Drinks

7 hot finds from the Coffee and Tea Festival

Feb. 27, 2012 at 3:01 PM ET

This past weekend, the Coffee and Tea Festival got thousands of people in New York City buzzing with caffeine. The festival was broken into two main sections, one being the Dallis Bros. Coffee’s Northeast Regional Barista Competition (which felt like being in an episode of “Portlandia” as coffee freaks truly geeked out). On the other side of the wall, purveyors of coffee, tea and teatime goodies geeked out in their own way. Here, we share some of the fun, tasty finds we came across at the event.

European tea: Get a taste of old-world glamour with a cup of Gorreana Tea Estate’s classic orange pekoe tea. Located in Portugal, this tea company has been around since 1883. And since the region doesn’t have many insects, the tea is completely pesticide-free and organic.

White coffee: In Montreal, ex-Olympic figure skater Craig Buntin developed a way of processing coffee beans that makes people do double takes — he bakes the raw coffee until it turns white. The result is a faintly sweet, nutty bean that gets specially ground, almost to a powder, which Buntin blends with teas to create a super-caffeinated beverage. The young purveyor does everything himself, and while his coffee-tea hybrids aren’t available in U.S. stores, you can order online.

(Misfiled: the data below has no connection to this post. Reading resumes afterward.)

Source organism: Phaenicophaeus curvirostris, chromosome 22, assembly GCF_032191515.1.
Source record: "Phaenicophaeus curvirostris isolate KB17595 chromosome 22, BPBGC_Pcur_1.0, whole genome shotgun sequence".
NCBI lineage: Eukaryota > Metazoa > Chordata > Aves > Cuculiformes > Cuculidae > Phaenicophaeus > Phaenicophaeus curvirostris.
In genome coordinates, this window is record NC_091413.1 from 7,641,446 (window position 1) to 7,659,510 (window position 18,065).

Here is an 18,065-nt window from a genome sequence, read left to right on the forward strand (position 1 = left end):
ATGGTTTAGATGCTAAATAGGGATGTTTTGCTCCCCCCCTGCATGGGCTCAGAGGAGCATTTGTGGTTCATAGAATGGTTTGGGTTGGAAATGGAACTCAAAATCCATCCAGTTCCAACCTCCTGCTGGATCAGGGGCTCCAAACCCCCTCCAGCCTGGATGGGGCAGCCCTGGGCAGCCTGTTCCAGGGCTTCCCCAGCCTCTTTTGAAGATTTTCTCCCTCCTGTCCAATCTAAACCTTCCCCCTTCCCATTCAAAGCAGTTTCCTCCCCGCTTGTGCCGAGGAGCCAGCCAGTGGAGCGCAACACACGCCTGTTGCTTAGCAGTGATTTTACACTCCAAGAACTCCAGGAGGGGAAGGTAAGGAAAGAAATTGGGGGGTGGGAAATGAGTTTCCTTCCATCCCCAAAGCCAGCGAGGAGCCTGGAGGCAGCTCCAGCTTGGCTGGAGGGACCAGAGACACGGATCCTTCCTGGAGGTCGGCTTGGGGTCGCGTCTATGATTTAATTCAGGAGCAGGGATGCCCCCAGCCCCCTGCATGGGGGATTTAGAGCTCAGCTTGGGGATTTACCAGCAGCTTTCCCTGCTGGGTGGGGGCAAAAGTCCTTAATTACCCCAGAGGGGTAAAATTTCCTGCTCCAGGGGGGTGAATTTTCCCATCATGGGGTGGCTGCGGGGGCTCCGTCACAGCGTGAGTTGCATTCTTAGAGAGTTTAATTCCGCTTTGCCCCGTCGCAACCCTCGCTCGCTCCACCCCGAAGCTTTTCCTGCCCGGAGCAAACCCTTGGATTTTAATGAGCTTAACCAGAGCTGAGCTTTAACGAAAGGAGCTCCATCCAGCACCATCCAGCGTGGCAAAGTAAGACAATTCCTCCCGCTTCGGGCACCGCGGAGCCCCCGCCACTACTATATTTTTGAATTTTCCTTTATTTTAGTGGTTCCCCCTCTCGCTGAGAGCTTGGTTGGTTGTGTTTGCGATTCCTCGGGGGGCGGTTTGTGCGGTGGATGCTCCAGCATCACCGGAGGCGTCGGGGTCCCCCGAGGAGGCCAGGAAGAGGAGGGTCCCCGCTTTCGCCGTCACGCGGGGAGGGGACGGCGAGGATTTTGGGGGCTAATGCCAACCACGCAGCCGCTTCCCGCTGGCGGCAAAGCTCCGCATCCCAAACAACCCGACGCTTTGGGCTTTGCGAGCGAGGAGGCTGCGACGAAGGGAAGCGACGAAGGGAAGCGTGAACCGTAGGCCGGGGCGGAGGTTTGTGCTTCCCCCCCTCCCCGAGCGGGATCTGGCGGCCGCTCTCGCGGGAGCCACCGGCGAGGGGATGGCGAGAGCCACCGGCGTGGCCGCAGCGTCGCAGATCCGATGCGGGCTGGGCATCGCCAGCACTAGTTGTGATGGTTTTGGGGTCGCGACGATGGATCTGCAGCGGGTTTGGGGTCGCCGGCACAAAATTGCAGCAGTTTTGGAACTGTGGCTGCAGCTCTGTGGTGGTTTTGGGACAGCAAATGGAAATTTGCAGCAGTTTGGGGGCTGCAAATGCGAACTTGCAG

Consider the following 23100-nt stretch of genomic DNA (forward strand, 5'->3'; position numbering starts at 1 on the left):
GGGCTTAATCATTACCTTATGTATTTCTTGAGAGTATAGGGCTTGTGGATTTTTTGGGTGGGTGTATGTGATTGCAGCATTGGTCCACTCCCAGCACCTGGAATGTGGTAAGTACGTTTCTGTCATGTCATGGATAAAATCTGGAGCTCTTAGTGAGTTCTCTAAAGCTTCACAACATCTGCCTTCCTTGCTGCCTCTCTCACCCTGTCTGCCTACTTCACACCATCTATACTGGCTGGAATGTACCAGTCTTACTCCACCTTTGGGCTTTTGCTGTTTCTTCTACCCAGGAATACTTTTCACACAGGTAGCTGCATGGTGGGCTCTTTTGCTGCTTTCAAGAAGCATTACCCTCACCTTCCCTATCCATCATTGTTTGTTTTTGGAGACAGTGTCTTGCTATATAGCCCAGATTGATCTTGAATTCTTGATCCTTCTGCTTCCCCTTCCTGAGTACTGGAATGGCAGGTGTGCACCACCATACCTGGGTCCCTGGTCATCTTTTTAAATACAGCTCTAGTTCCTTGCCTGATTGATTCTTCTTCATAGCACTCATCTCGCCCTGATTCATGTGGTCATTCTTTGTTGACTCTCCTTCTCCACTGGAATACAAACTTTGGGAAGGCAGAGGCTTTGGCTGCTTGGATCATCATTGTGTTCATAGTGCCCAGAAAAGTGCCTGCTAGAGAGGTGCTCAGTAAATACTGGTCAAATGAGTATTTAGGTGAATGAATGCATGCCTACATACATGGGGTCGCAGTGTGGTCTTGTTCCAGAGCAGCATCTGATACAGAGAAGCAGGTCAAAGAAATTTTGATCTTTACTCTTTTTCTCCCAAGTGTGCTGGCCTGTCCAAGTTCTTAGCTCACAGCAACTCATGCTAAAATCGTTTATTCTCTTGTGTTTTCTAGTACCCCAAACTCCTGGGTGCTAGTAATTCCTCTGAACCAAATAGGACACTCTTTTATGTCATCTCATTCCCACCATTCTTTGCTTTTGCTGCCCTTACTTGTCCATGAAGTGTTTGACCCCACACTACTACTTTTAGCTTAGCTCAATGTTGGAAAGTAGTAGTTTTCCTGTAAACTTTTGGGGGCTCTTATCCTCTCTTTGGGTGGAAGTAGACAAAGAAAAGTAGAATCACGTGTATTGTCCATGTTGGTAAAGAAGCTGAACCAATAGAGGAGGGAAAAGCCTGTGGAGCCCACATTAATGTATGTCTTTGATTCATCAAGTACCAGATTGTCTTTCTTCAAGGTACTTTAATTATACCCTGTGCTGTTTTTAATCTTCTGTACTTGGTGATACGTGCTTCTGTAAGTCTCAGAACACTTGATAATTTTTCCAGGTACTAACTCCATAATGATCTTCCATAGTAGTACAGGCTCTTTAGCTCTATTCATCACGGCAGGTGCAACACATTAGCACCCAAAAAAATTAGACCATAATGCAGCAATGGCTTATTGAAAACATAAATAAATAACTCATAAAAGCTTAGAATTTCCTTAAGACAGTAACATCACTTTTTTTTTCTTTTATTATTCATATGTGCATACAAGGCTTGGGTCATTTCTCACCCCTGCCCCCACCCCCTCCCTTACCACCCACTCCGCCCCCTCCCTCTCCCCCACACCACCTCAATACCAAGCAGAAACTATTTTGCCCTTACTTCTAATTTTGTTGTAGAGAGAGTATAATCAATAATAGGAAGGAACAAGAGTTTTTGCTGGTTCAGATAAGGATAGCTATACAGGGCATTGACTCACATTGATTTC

Wooden tea infusers: Artist Julia Edgerton Simons in Pennsylvania makes these artfully crafted cherrywood tea nests, a unique way of seeping loose tea leaves. After being diagnosed with Lyme disease, Simons developed the baskets because she didn’t want to ingest chemicals from plastic screens and had trouble with tea balls due to arthritis. Hence, her tea nests are practical — and they are beautiful to boot.

Guayusa: What has more caffeine than black tea and mate? Guayusa, a plant found in the Ecuadorian part of the Amazon. Dried and brewed like tea, guayusa leaves contain a natural sweetness that blends nicely with herbs like peppermint, cinnamon, lemongrass, and ginger, making it a lovely addition to your morning caffeine.

Healing teas: Therese Rose Hoffman has been growing herbs her entire life and says she knows what herbal blends will best help people just by looking at them. She believes in the medicinal use of herbs and spices, and brews them as tasty teas. Her psychic tea proved particularly nice; the combination of lemon balm, chamomile chrysanthemum, lavender and stevia (among other things) calmed the caffeine high from all the other tea and coffee tastings.

Dr. Drip: Each packet of Gordon Grade Coffee Company’s Dr. Drip disposable coffee contains a single-serving filter packed with organic, fair-trade coffee. You unfold it like origami and place it over a cup. Pour in the hot water and presto, delicious Arabica coffee, Japanese style.

Bixby Bar: Among all the goodies being hawked at the festival, the Bixby Bar stood out. Founded by Kate McAleer in upstate New York, Bixby Bar sells handmade, chocolate-dipped bars that are light and airy and full of good, organic ingredients, including goji berries, cardamom, almonds, dried Bing cherries, and chipotles. Plus they are gluten- and GMO-free, so you can indulge without guilt.

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